Karl Terkal

17 October 1919 Vienna – 12 August 1996 Vienna

Picture of Karl Terkal

Karl Terkal singsLa traviata: Ach, ihres Auges Zauberblick
In RA format

Karl Terkal singsSchön ist die Welt: Liebste, glaub an mich
In RA format

Karl Terkal singsLes huguenots: Zur Rettung aller, with Maud Cunitz
In RA format

Karl Terkal singsLa bohème: Wie kalt ist dieses Händchen
In RA format

As a young man, he sometimes sang on the streets so as to make some money. He served an apprenticeship as a joiner and cabinet-maker. 1939 to 1945, he had to serve in the German army and was wounded in Russia. 1945–48, he worked as a joiner in Vienna, also taking singing lessons. 1948/49, he was employed at the Vienna academy of music as a joiner, where his voice was discovered, earning him a one year contract as a trainee at the Vienna State Opera. His actual debut took place in Graz (as Don Ottavio), where he sang from 1950 to 1952.

After a guest appearance in Vienna in 1951, Clemens Krauss called him back to the Vienna State Opera, where he stayed from 1952 till 1991.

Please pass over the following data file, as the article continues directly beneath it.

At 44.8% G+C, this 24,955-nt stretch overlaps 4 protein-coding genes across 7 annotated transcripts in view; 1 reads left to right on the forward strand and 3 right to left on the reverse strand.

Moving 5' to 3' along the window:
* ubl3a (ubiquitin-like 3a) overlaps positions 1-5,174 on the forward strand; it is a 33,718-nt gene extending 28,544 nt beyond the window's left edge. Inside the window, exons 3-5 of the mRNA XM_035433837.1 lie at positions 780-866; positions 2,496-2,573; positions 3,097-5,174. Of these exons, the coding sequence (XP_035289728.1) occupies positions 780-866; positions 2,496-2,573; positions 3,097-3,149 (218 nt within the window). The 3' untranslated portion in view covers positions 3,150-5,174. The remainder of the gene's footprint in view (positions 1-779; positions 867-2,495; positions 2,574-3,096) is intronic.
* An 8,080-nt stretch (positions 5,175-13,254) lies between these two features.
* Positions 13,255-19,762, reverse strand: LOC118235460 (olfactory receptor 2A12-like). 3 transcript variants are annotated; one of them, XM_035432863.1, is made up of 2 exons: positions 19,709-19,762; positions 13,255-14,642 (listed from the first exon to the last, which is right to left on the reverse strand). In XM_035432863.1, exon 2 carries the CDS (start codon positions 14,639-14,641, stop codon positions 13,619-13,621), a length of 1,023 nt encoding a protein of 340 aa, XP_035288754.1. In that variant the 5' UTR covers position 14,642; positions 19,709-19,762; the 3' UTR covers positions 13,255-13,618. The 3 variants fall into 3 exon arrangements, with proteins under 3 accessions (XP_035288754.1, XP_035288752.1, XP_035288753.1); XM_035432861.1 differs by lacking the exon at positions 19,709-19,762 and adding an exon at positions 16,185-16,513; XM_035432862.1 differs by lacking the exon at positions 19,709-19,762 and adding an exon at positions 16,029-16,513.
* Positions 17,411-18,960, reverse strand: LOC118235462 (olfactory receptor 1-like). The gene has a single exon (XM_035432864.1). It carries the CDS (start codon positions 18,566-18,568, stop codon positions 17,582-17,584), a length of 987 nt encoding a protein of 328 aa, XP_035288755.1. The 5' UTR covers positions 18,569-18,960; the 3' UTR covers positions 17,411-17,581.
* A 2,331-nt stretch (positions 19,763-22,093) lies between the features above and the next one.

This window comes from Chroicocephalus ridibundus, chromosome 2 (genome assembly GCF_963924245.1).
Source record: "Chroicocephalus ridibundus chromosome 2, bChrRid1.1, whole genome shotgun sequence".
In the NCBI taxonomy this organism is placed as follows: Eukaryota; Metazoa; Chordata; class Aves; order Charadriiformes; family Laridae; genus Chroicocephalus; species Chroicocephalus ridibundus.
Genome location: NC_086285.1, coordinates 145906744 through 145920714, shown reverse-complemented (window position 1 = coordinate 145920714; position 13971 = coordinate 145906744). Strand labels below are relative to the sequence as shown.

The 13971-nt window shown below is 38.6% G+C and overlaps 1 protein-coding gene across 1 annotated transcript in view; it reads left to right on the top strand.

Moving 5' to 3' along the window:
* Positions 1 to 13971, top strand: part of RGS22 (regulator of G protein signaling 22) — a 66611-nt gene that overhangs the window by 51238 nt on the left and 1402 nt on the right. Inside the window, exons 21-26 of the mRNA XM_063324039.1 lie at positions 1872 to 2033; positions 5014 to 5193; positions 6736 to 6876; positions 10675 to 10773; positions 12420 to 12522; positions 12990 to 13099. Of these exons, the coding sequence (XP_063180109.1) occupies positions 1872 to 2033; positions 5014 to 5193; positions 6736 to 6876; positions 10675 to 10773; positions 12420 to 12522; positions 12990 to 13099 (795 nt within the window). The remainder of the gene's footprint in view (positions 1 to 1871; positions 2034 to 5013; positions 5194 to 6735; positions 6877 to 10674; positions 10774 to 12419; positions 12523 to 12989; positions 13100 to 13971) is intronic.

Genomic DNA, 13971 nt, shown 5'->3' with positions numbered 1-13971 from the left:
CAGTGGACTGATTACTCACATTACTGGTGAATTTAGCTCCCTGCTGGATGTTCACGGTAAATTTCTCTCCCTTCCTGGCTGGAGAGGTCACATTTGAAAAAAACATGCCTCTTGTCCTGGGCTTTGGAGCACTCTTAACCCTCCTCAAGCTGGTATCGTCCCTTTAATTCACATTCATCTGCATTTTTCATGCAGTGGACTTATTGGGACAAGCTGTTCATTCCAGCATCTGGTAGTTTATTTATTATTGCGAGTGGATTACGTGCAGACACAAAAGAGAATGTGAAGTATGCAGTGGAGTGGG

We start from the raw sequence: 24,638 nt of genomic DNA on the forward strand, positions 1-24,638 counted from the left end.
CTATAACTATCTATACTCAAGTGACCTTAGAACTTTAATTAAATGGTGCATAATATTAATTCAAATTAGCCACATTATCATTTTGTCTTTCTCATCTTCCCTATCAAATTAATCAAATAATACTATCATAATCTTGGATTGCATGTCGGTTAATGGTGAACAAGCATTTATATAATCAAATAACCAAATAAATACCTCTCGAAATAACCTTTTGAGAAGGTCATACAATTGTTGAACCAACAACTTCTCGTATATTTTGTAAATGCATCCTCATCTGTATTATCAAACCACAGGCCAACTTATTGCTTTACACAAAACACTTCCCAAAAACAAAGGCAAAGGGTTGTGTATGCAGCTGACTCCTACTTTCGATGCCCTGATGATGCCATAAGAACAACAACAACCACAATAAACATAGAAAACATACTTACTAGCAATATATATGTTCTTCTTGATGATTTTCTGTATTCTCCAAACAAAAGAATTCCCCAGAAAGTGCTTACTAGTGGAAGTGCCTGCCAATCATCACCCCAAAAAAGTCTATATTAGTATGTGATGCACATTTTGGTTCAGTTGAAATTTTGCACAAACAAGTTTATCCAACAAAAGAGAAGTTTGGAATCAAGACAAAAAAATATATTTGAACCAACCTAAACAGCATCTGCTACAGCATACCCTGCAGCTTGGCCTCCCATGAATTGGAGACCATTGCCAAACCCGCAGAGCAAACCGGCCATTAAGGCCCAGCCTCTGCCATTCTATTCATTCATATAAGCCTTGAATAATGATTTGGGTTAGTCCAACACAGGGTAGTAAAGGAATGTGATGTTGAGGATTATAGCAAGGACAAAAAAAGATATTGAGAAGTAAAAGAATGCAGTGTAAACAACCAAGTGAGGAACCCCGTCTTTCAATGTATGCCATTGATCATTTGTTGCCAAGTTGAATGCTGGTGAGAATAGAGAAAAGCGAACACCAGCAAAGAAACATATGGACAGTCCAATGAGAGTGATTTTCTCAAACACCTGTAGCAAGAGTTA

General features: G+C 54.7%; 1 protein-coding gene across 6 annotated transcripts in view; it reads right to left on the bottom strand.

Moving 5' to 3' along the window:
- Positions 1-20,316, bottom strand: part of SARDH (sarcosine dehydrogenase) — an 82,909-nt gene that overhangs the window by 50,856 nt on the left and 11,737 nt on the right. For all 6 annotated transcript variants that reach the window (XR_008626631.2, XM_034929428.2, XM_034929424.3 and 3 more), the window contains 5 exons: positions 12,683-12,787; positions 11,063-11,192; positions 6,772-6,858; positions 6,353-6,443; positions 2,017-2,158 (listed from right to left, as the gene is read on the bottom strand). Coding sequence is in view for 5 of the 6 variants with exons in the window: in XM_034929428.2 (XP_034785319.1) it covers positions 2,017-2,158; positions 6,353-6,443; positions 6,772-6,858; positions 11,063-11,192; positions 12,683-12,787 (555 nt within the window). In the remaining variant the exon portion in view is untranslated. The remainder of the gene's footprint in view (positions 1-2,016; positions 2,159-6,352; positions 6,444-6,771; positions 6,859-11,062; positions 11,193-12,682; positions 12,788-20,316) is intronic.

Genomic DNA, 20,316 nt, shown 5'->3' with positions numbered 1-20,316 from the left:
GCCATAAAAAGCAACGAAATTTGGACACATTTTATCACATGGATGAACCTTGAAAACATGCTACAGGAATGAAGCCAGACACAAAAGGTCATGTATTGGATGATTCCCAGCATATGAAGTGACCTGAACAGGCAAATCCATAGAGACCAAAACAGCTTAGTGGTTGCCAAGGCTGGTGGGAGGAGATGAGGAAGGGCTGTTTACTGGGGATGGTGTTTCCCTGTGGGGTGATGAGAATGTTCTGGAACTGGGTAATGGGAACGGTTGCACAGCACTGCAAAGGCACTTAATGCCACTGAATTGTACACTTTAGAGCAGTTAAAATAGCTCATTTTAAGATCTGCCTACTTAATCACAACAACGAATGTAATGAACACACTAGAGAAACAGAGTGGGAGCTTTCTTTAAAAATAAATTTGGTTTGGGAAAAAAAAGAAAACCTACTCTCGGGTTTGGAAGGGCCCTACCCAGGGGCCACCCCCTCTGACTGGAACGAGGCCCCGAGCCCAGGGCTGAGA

In his early years Terkal sang many leading roles of the lyrical tenor repertoire such as the Duke in "Rigoletto", Rodolfo in "La bohème", the Italian singer in "Rosenkavalier", Alfredo in "La traviata", the Steersman in "Der fliegende Holländer", later also adding more dramatic parts such as Calaf in "Turandot". At the Vienna Volksoper, Vienna's smaller opera house, he even sang Manrico in "Il trovatore" and Arnold in "Guillaume Tell"; at that theater, he often appeared also in operetta.

For many years in his later career, when all operas used to be performed in the original language, he turned to smaller roles such as Monostatos in "Die Zauberflöte", or the Innkeeper in "Rosenkavalier" that he sang 221 times, demonstrating his unique Viennese dialect.

He often appeared at the festivals in Bregenz, Salzburg and a few times at Bayreuth.

I wish to thank Christian Tögl for the biographical notes.
A singer with a truly wonderful voice that didn't unfortunately last long due to improper training and alcohol abuse. His (rare) 1951 radio recording is one of the best Che gelida manina versions ever.

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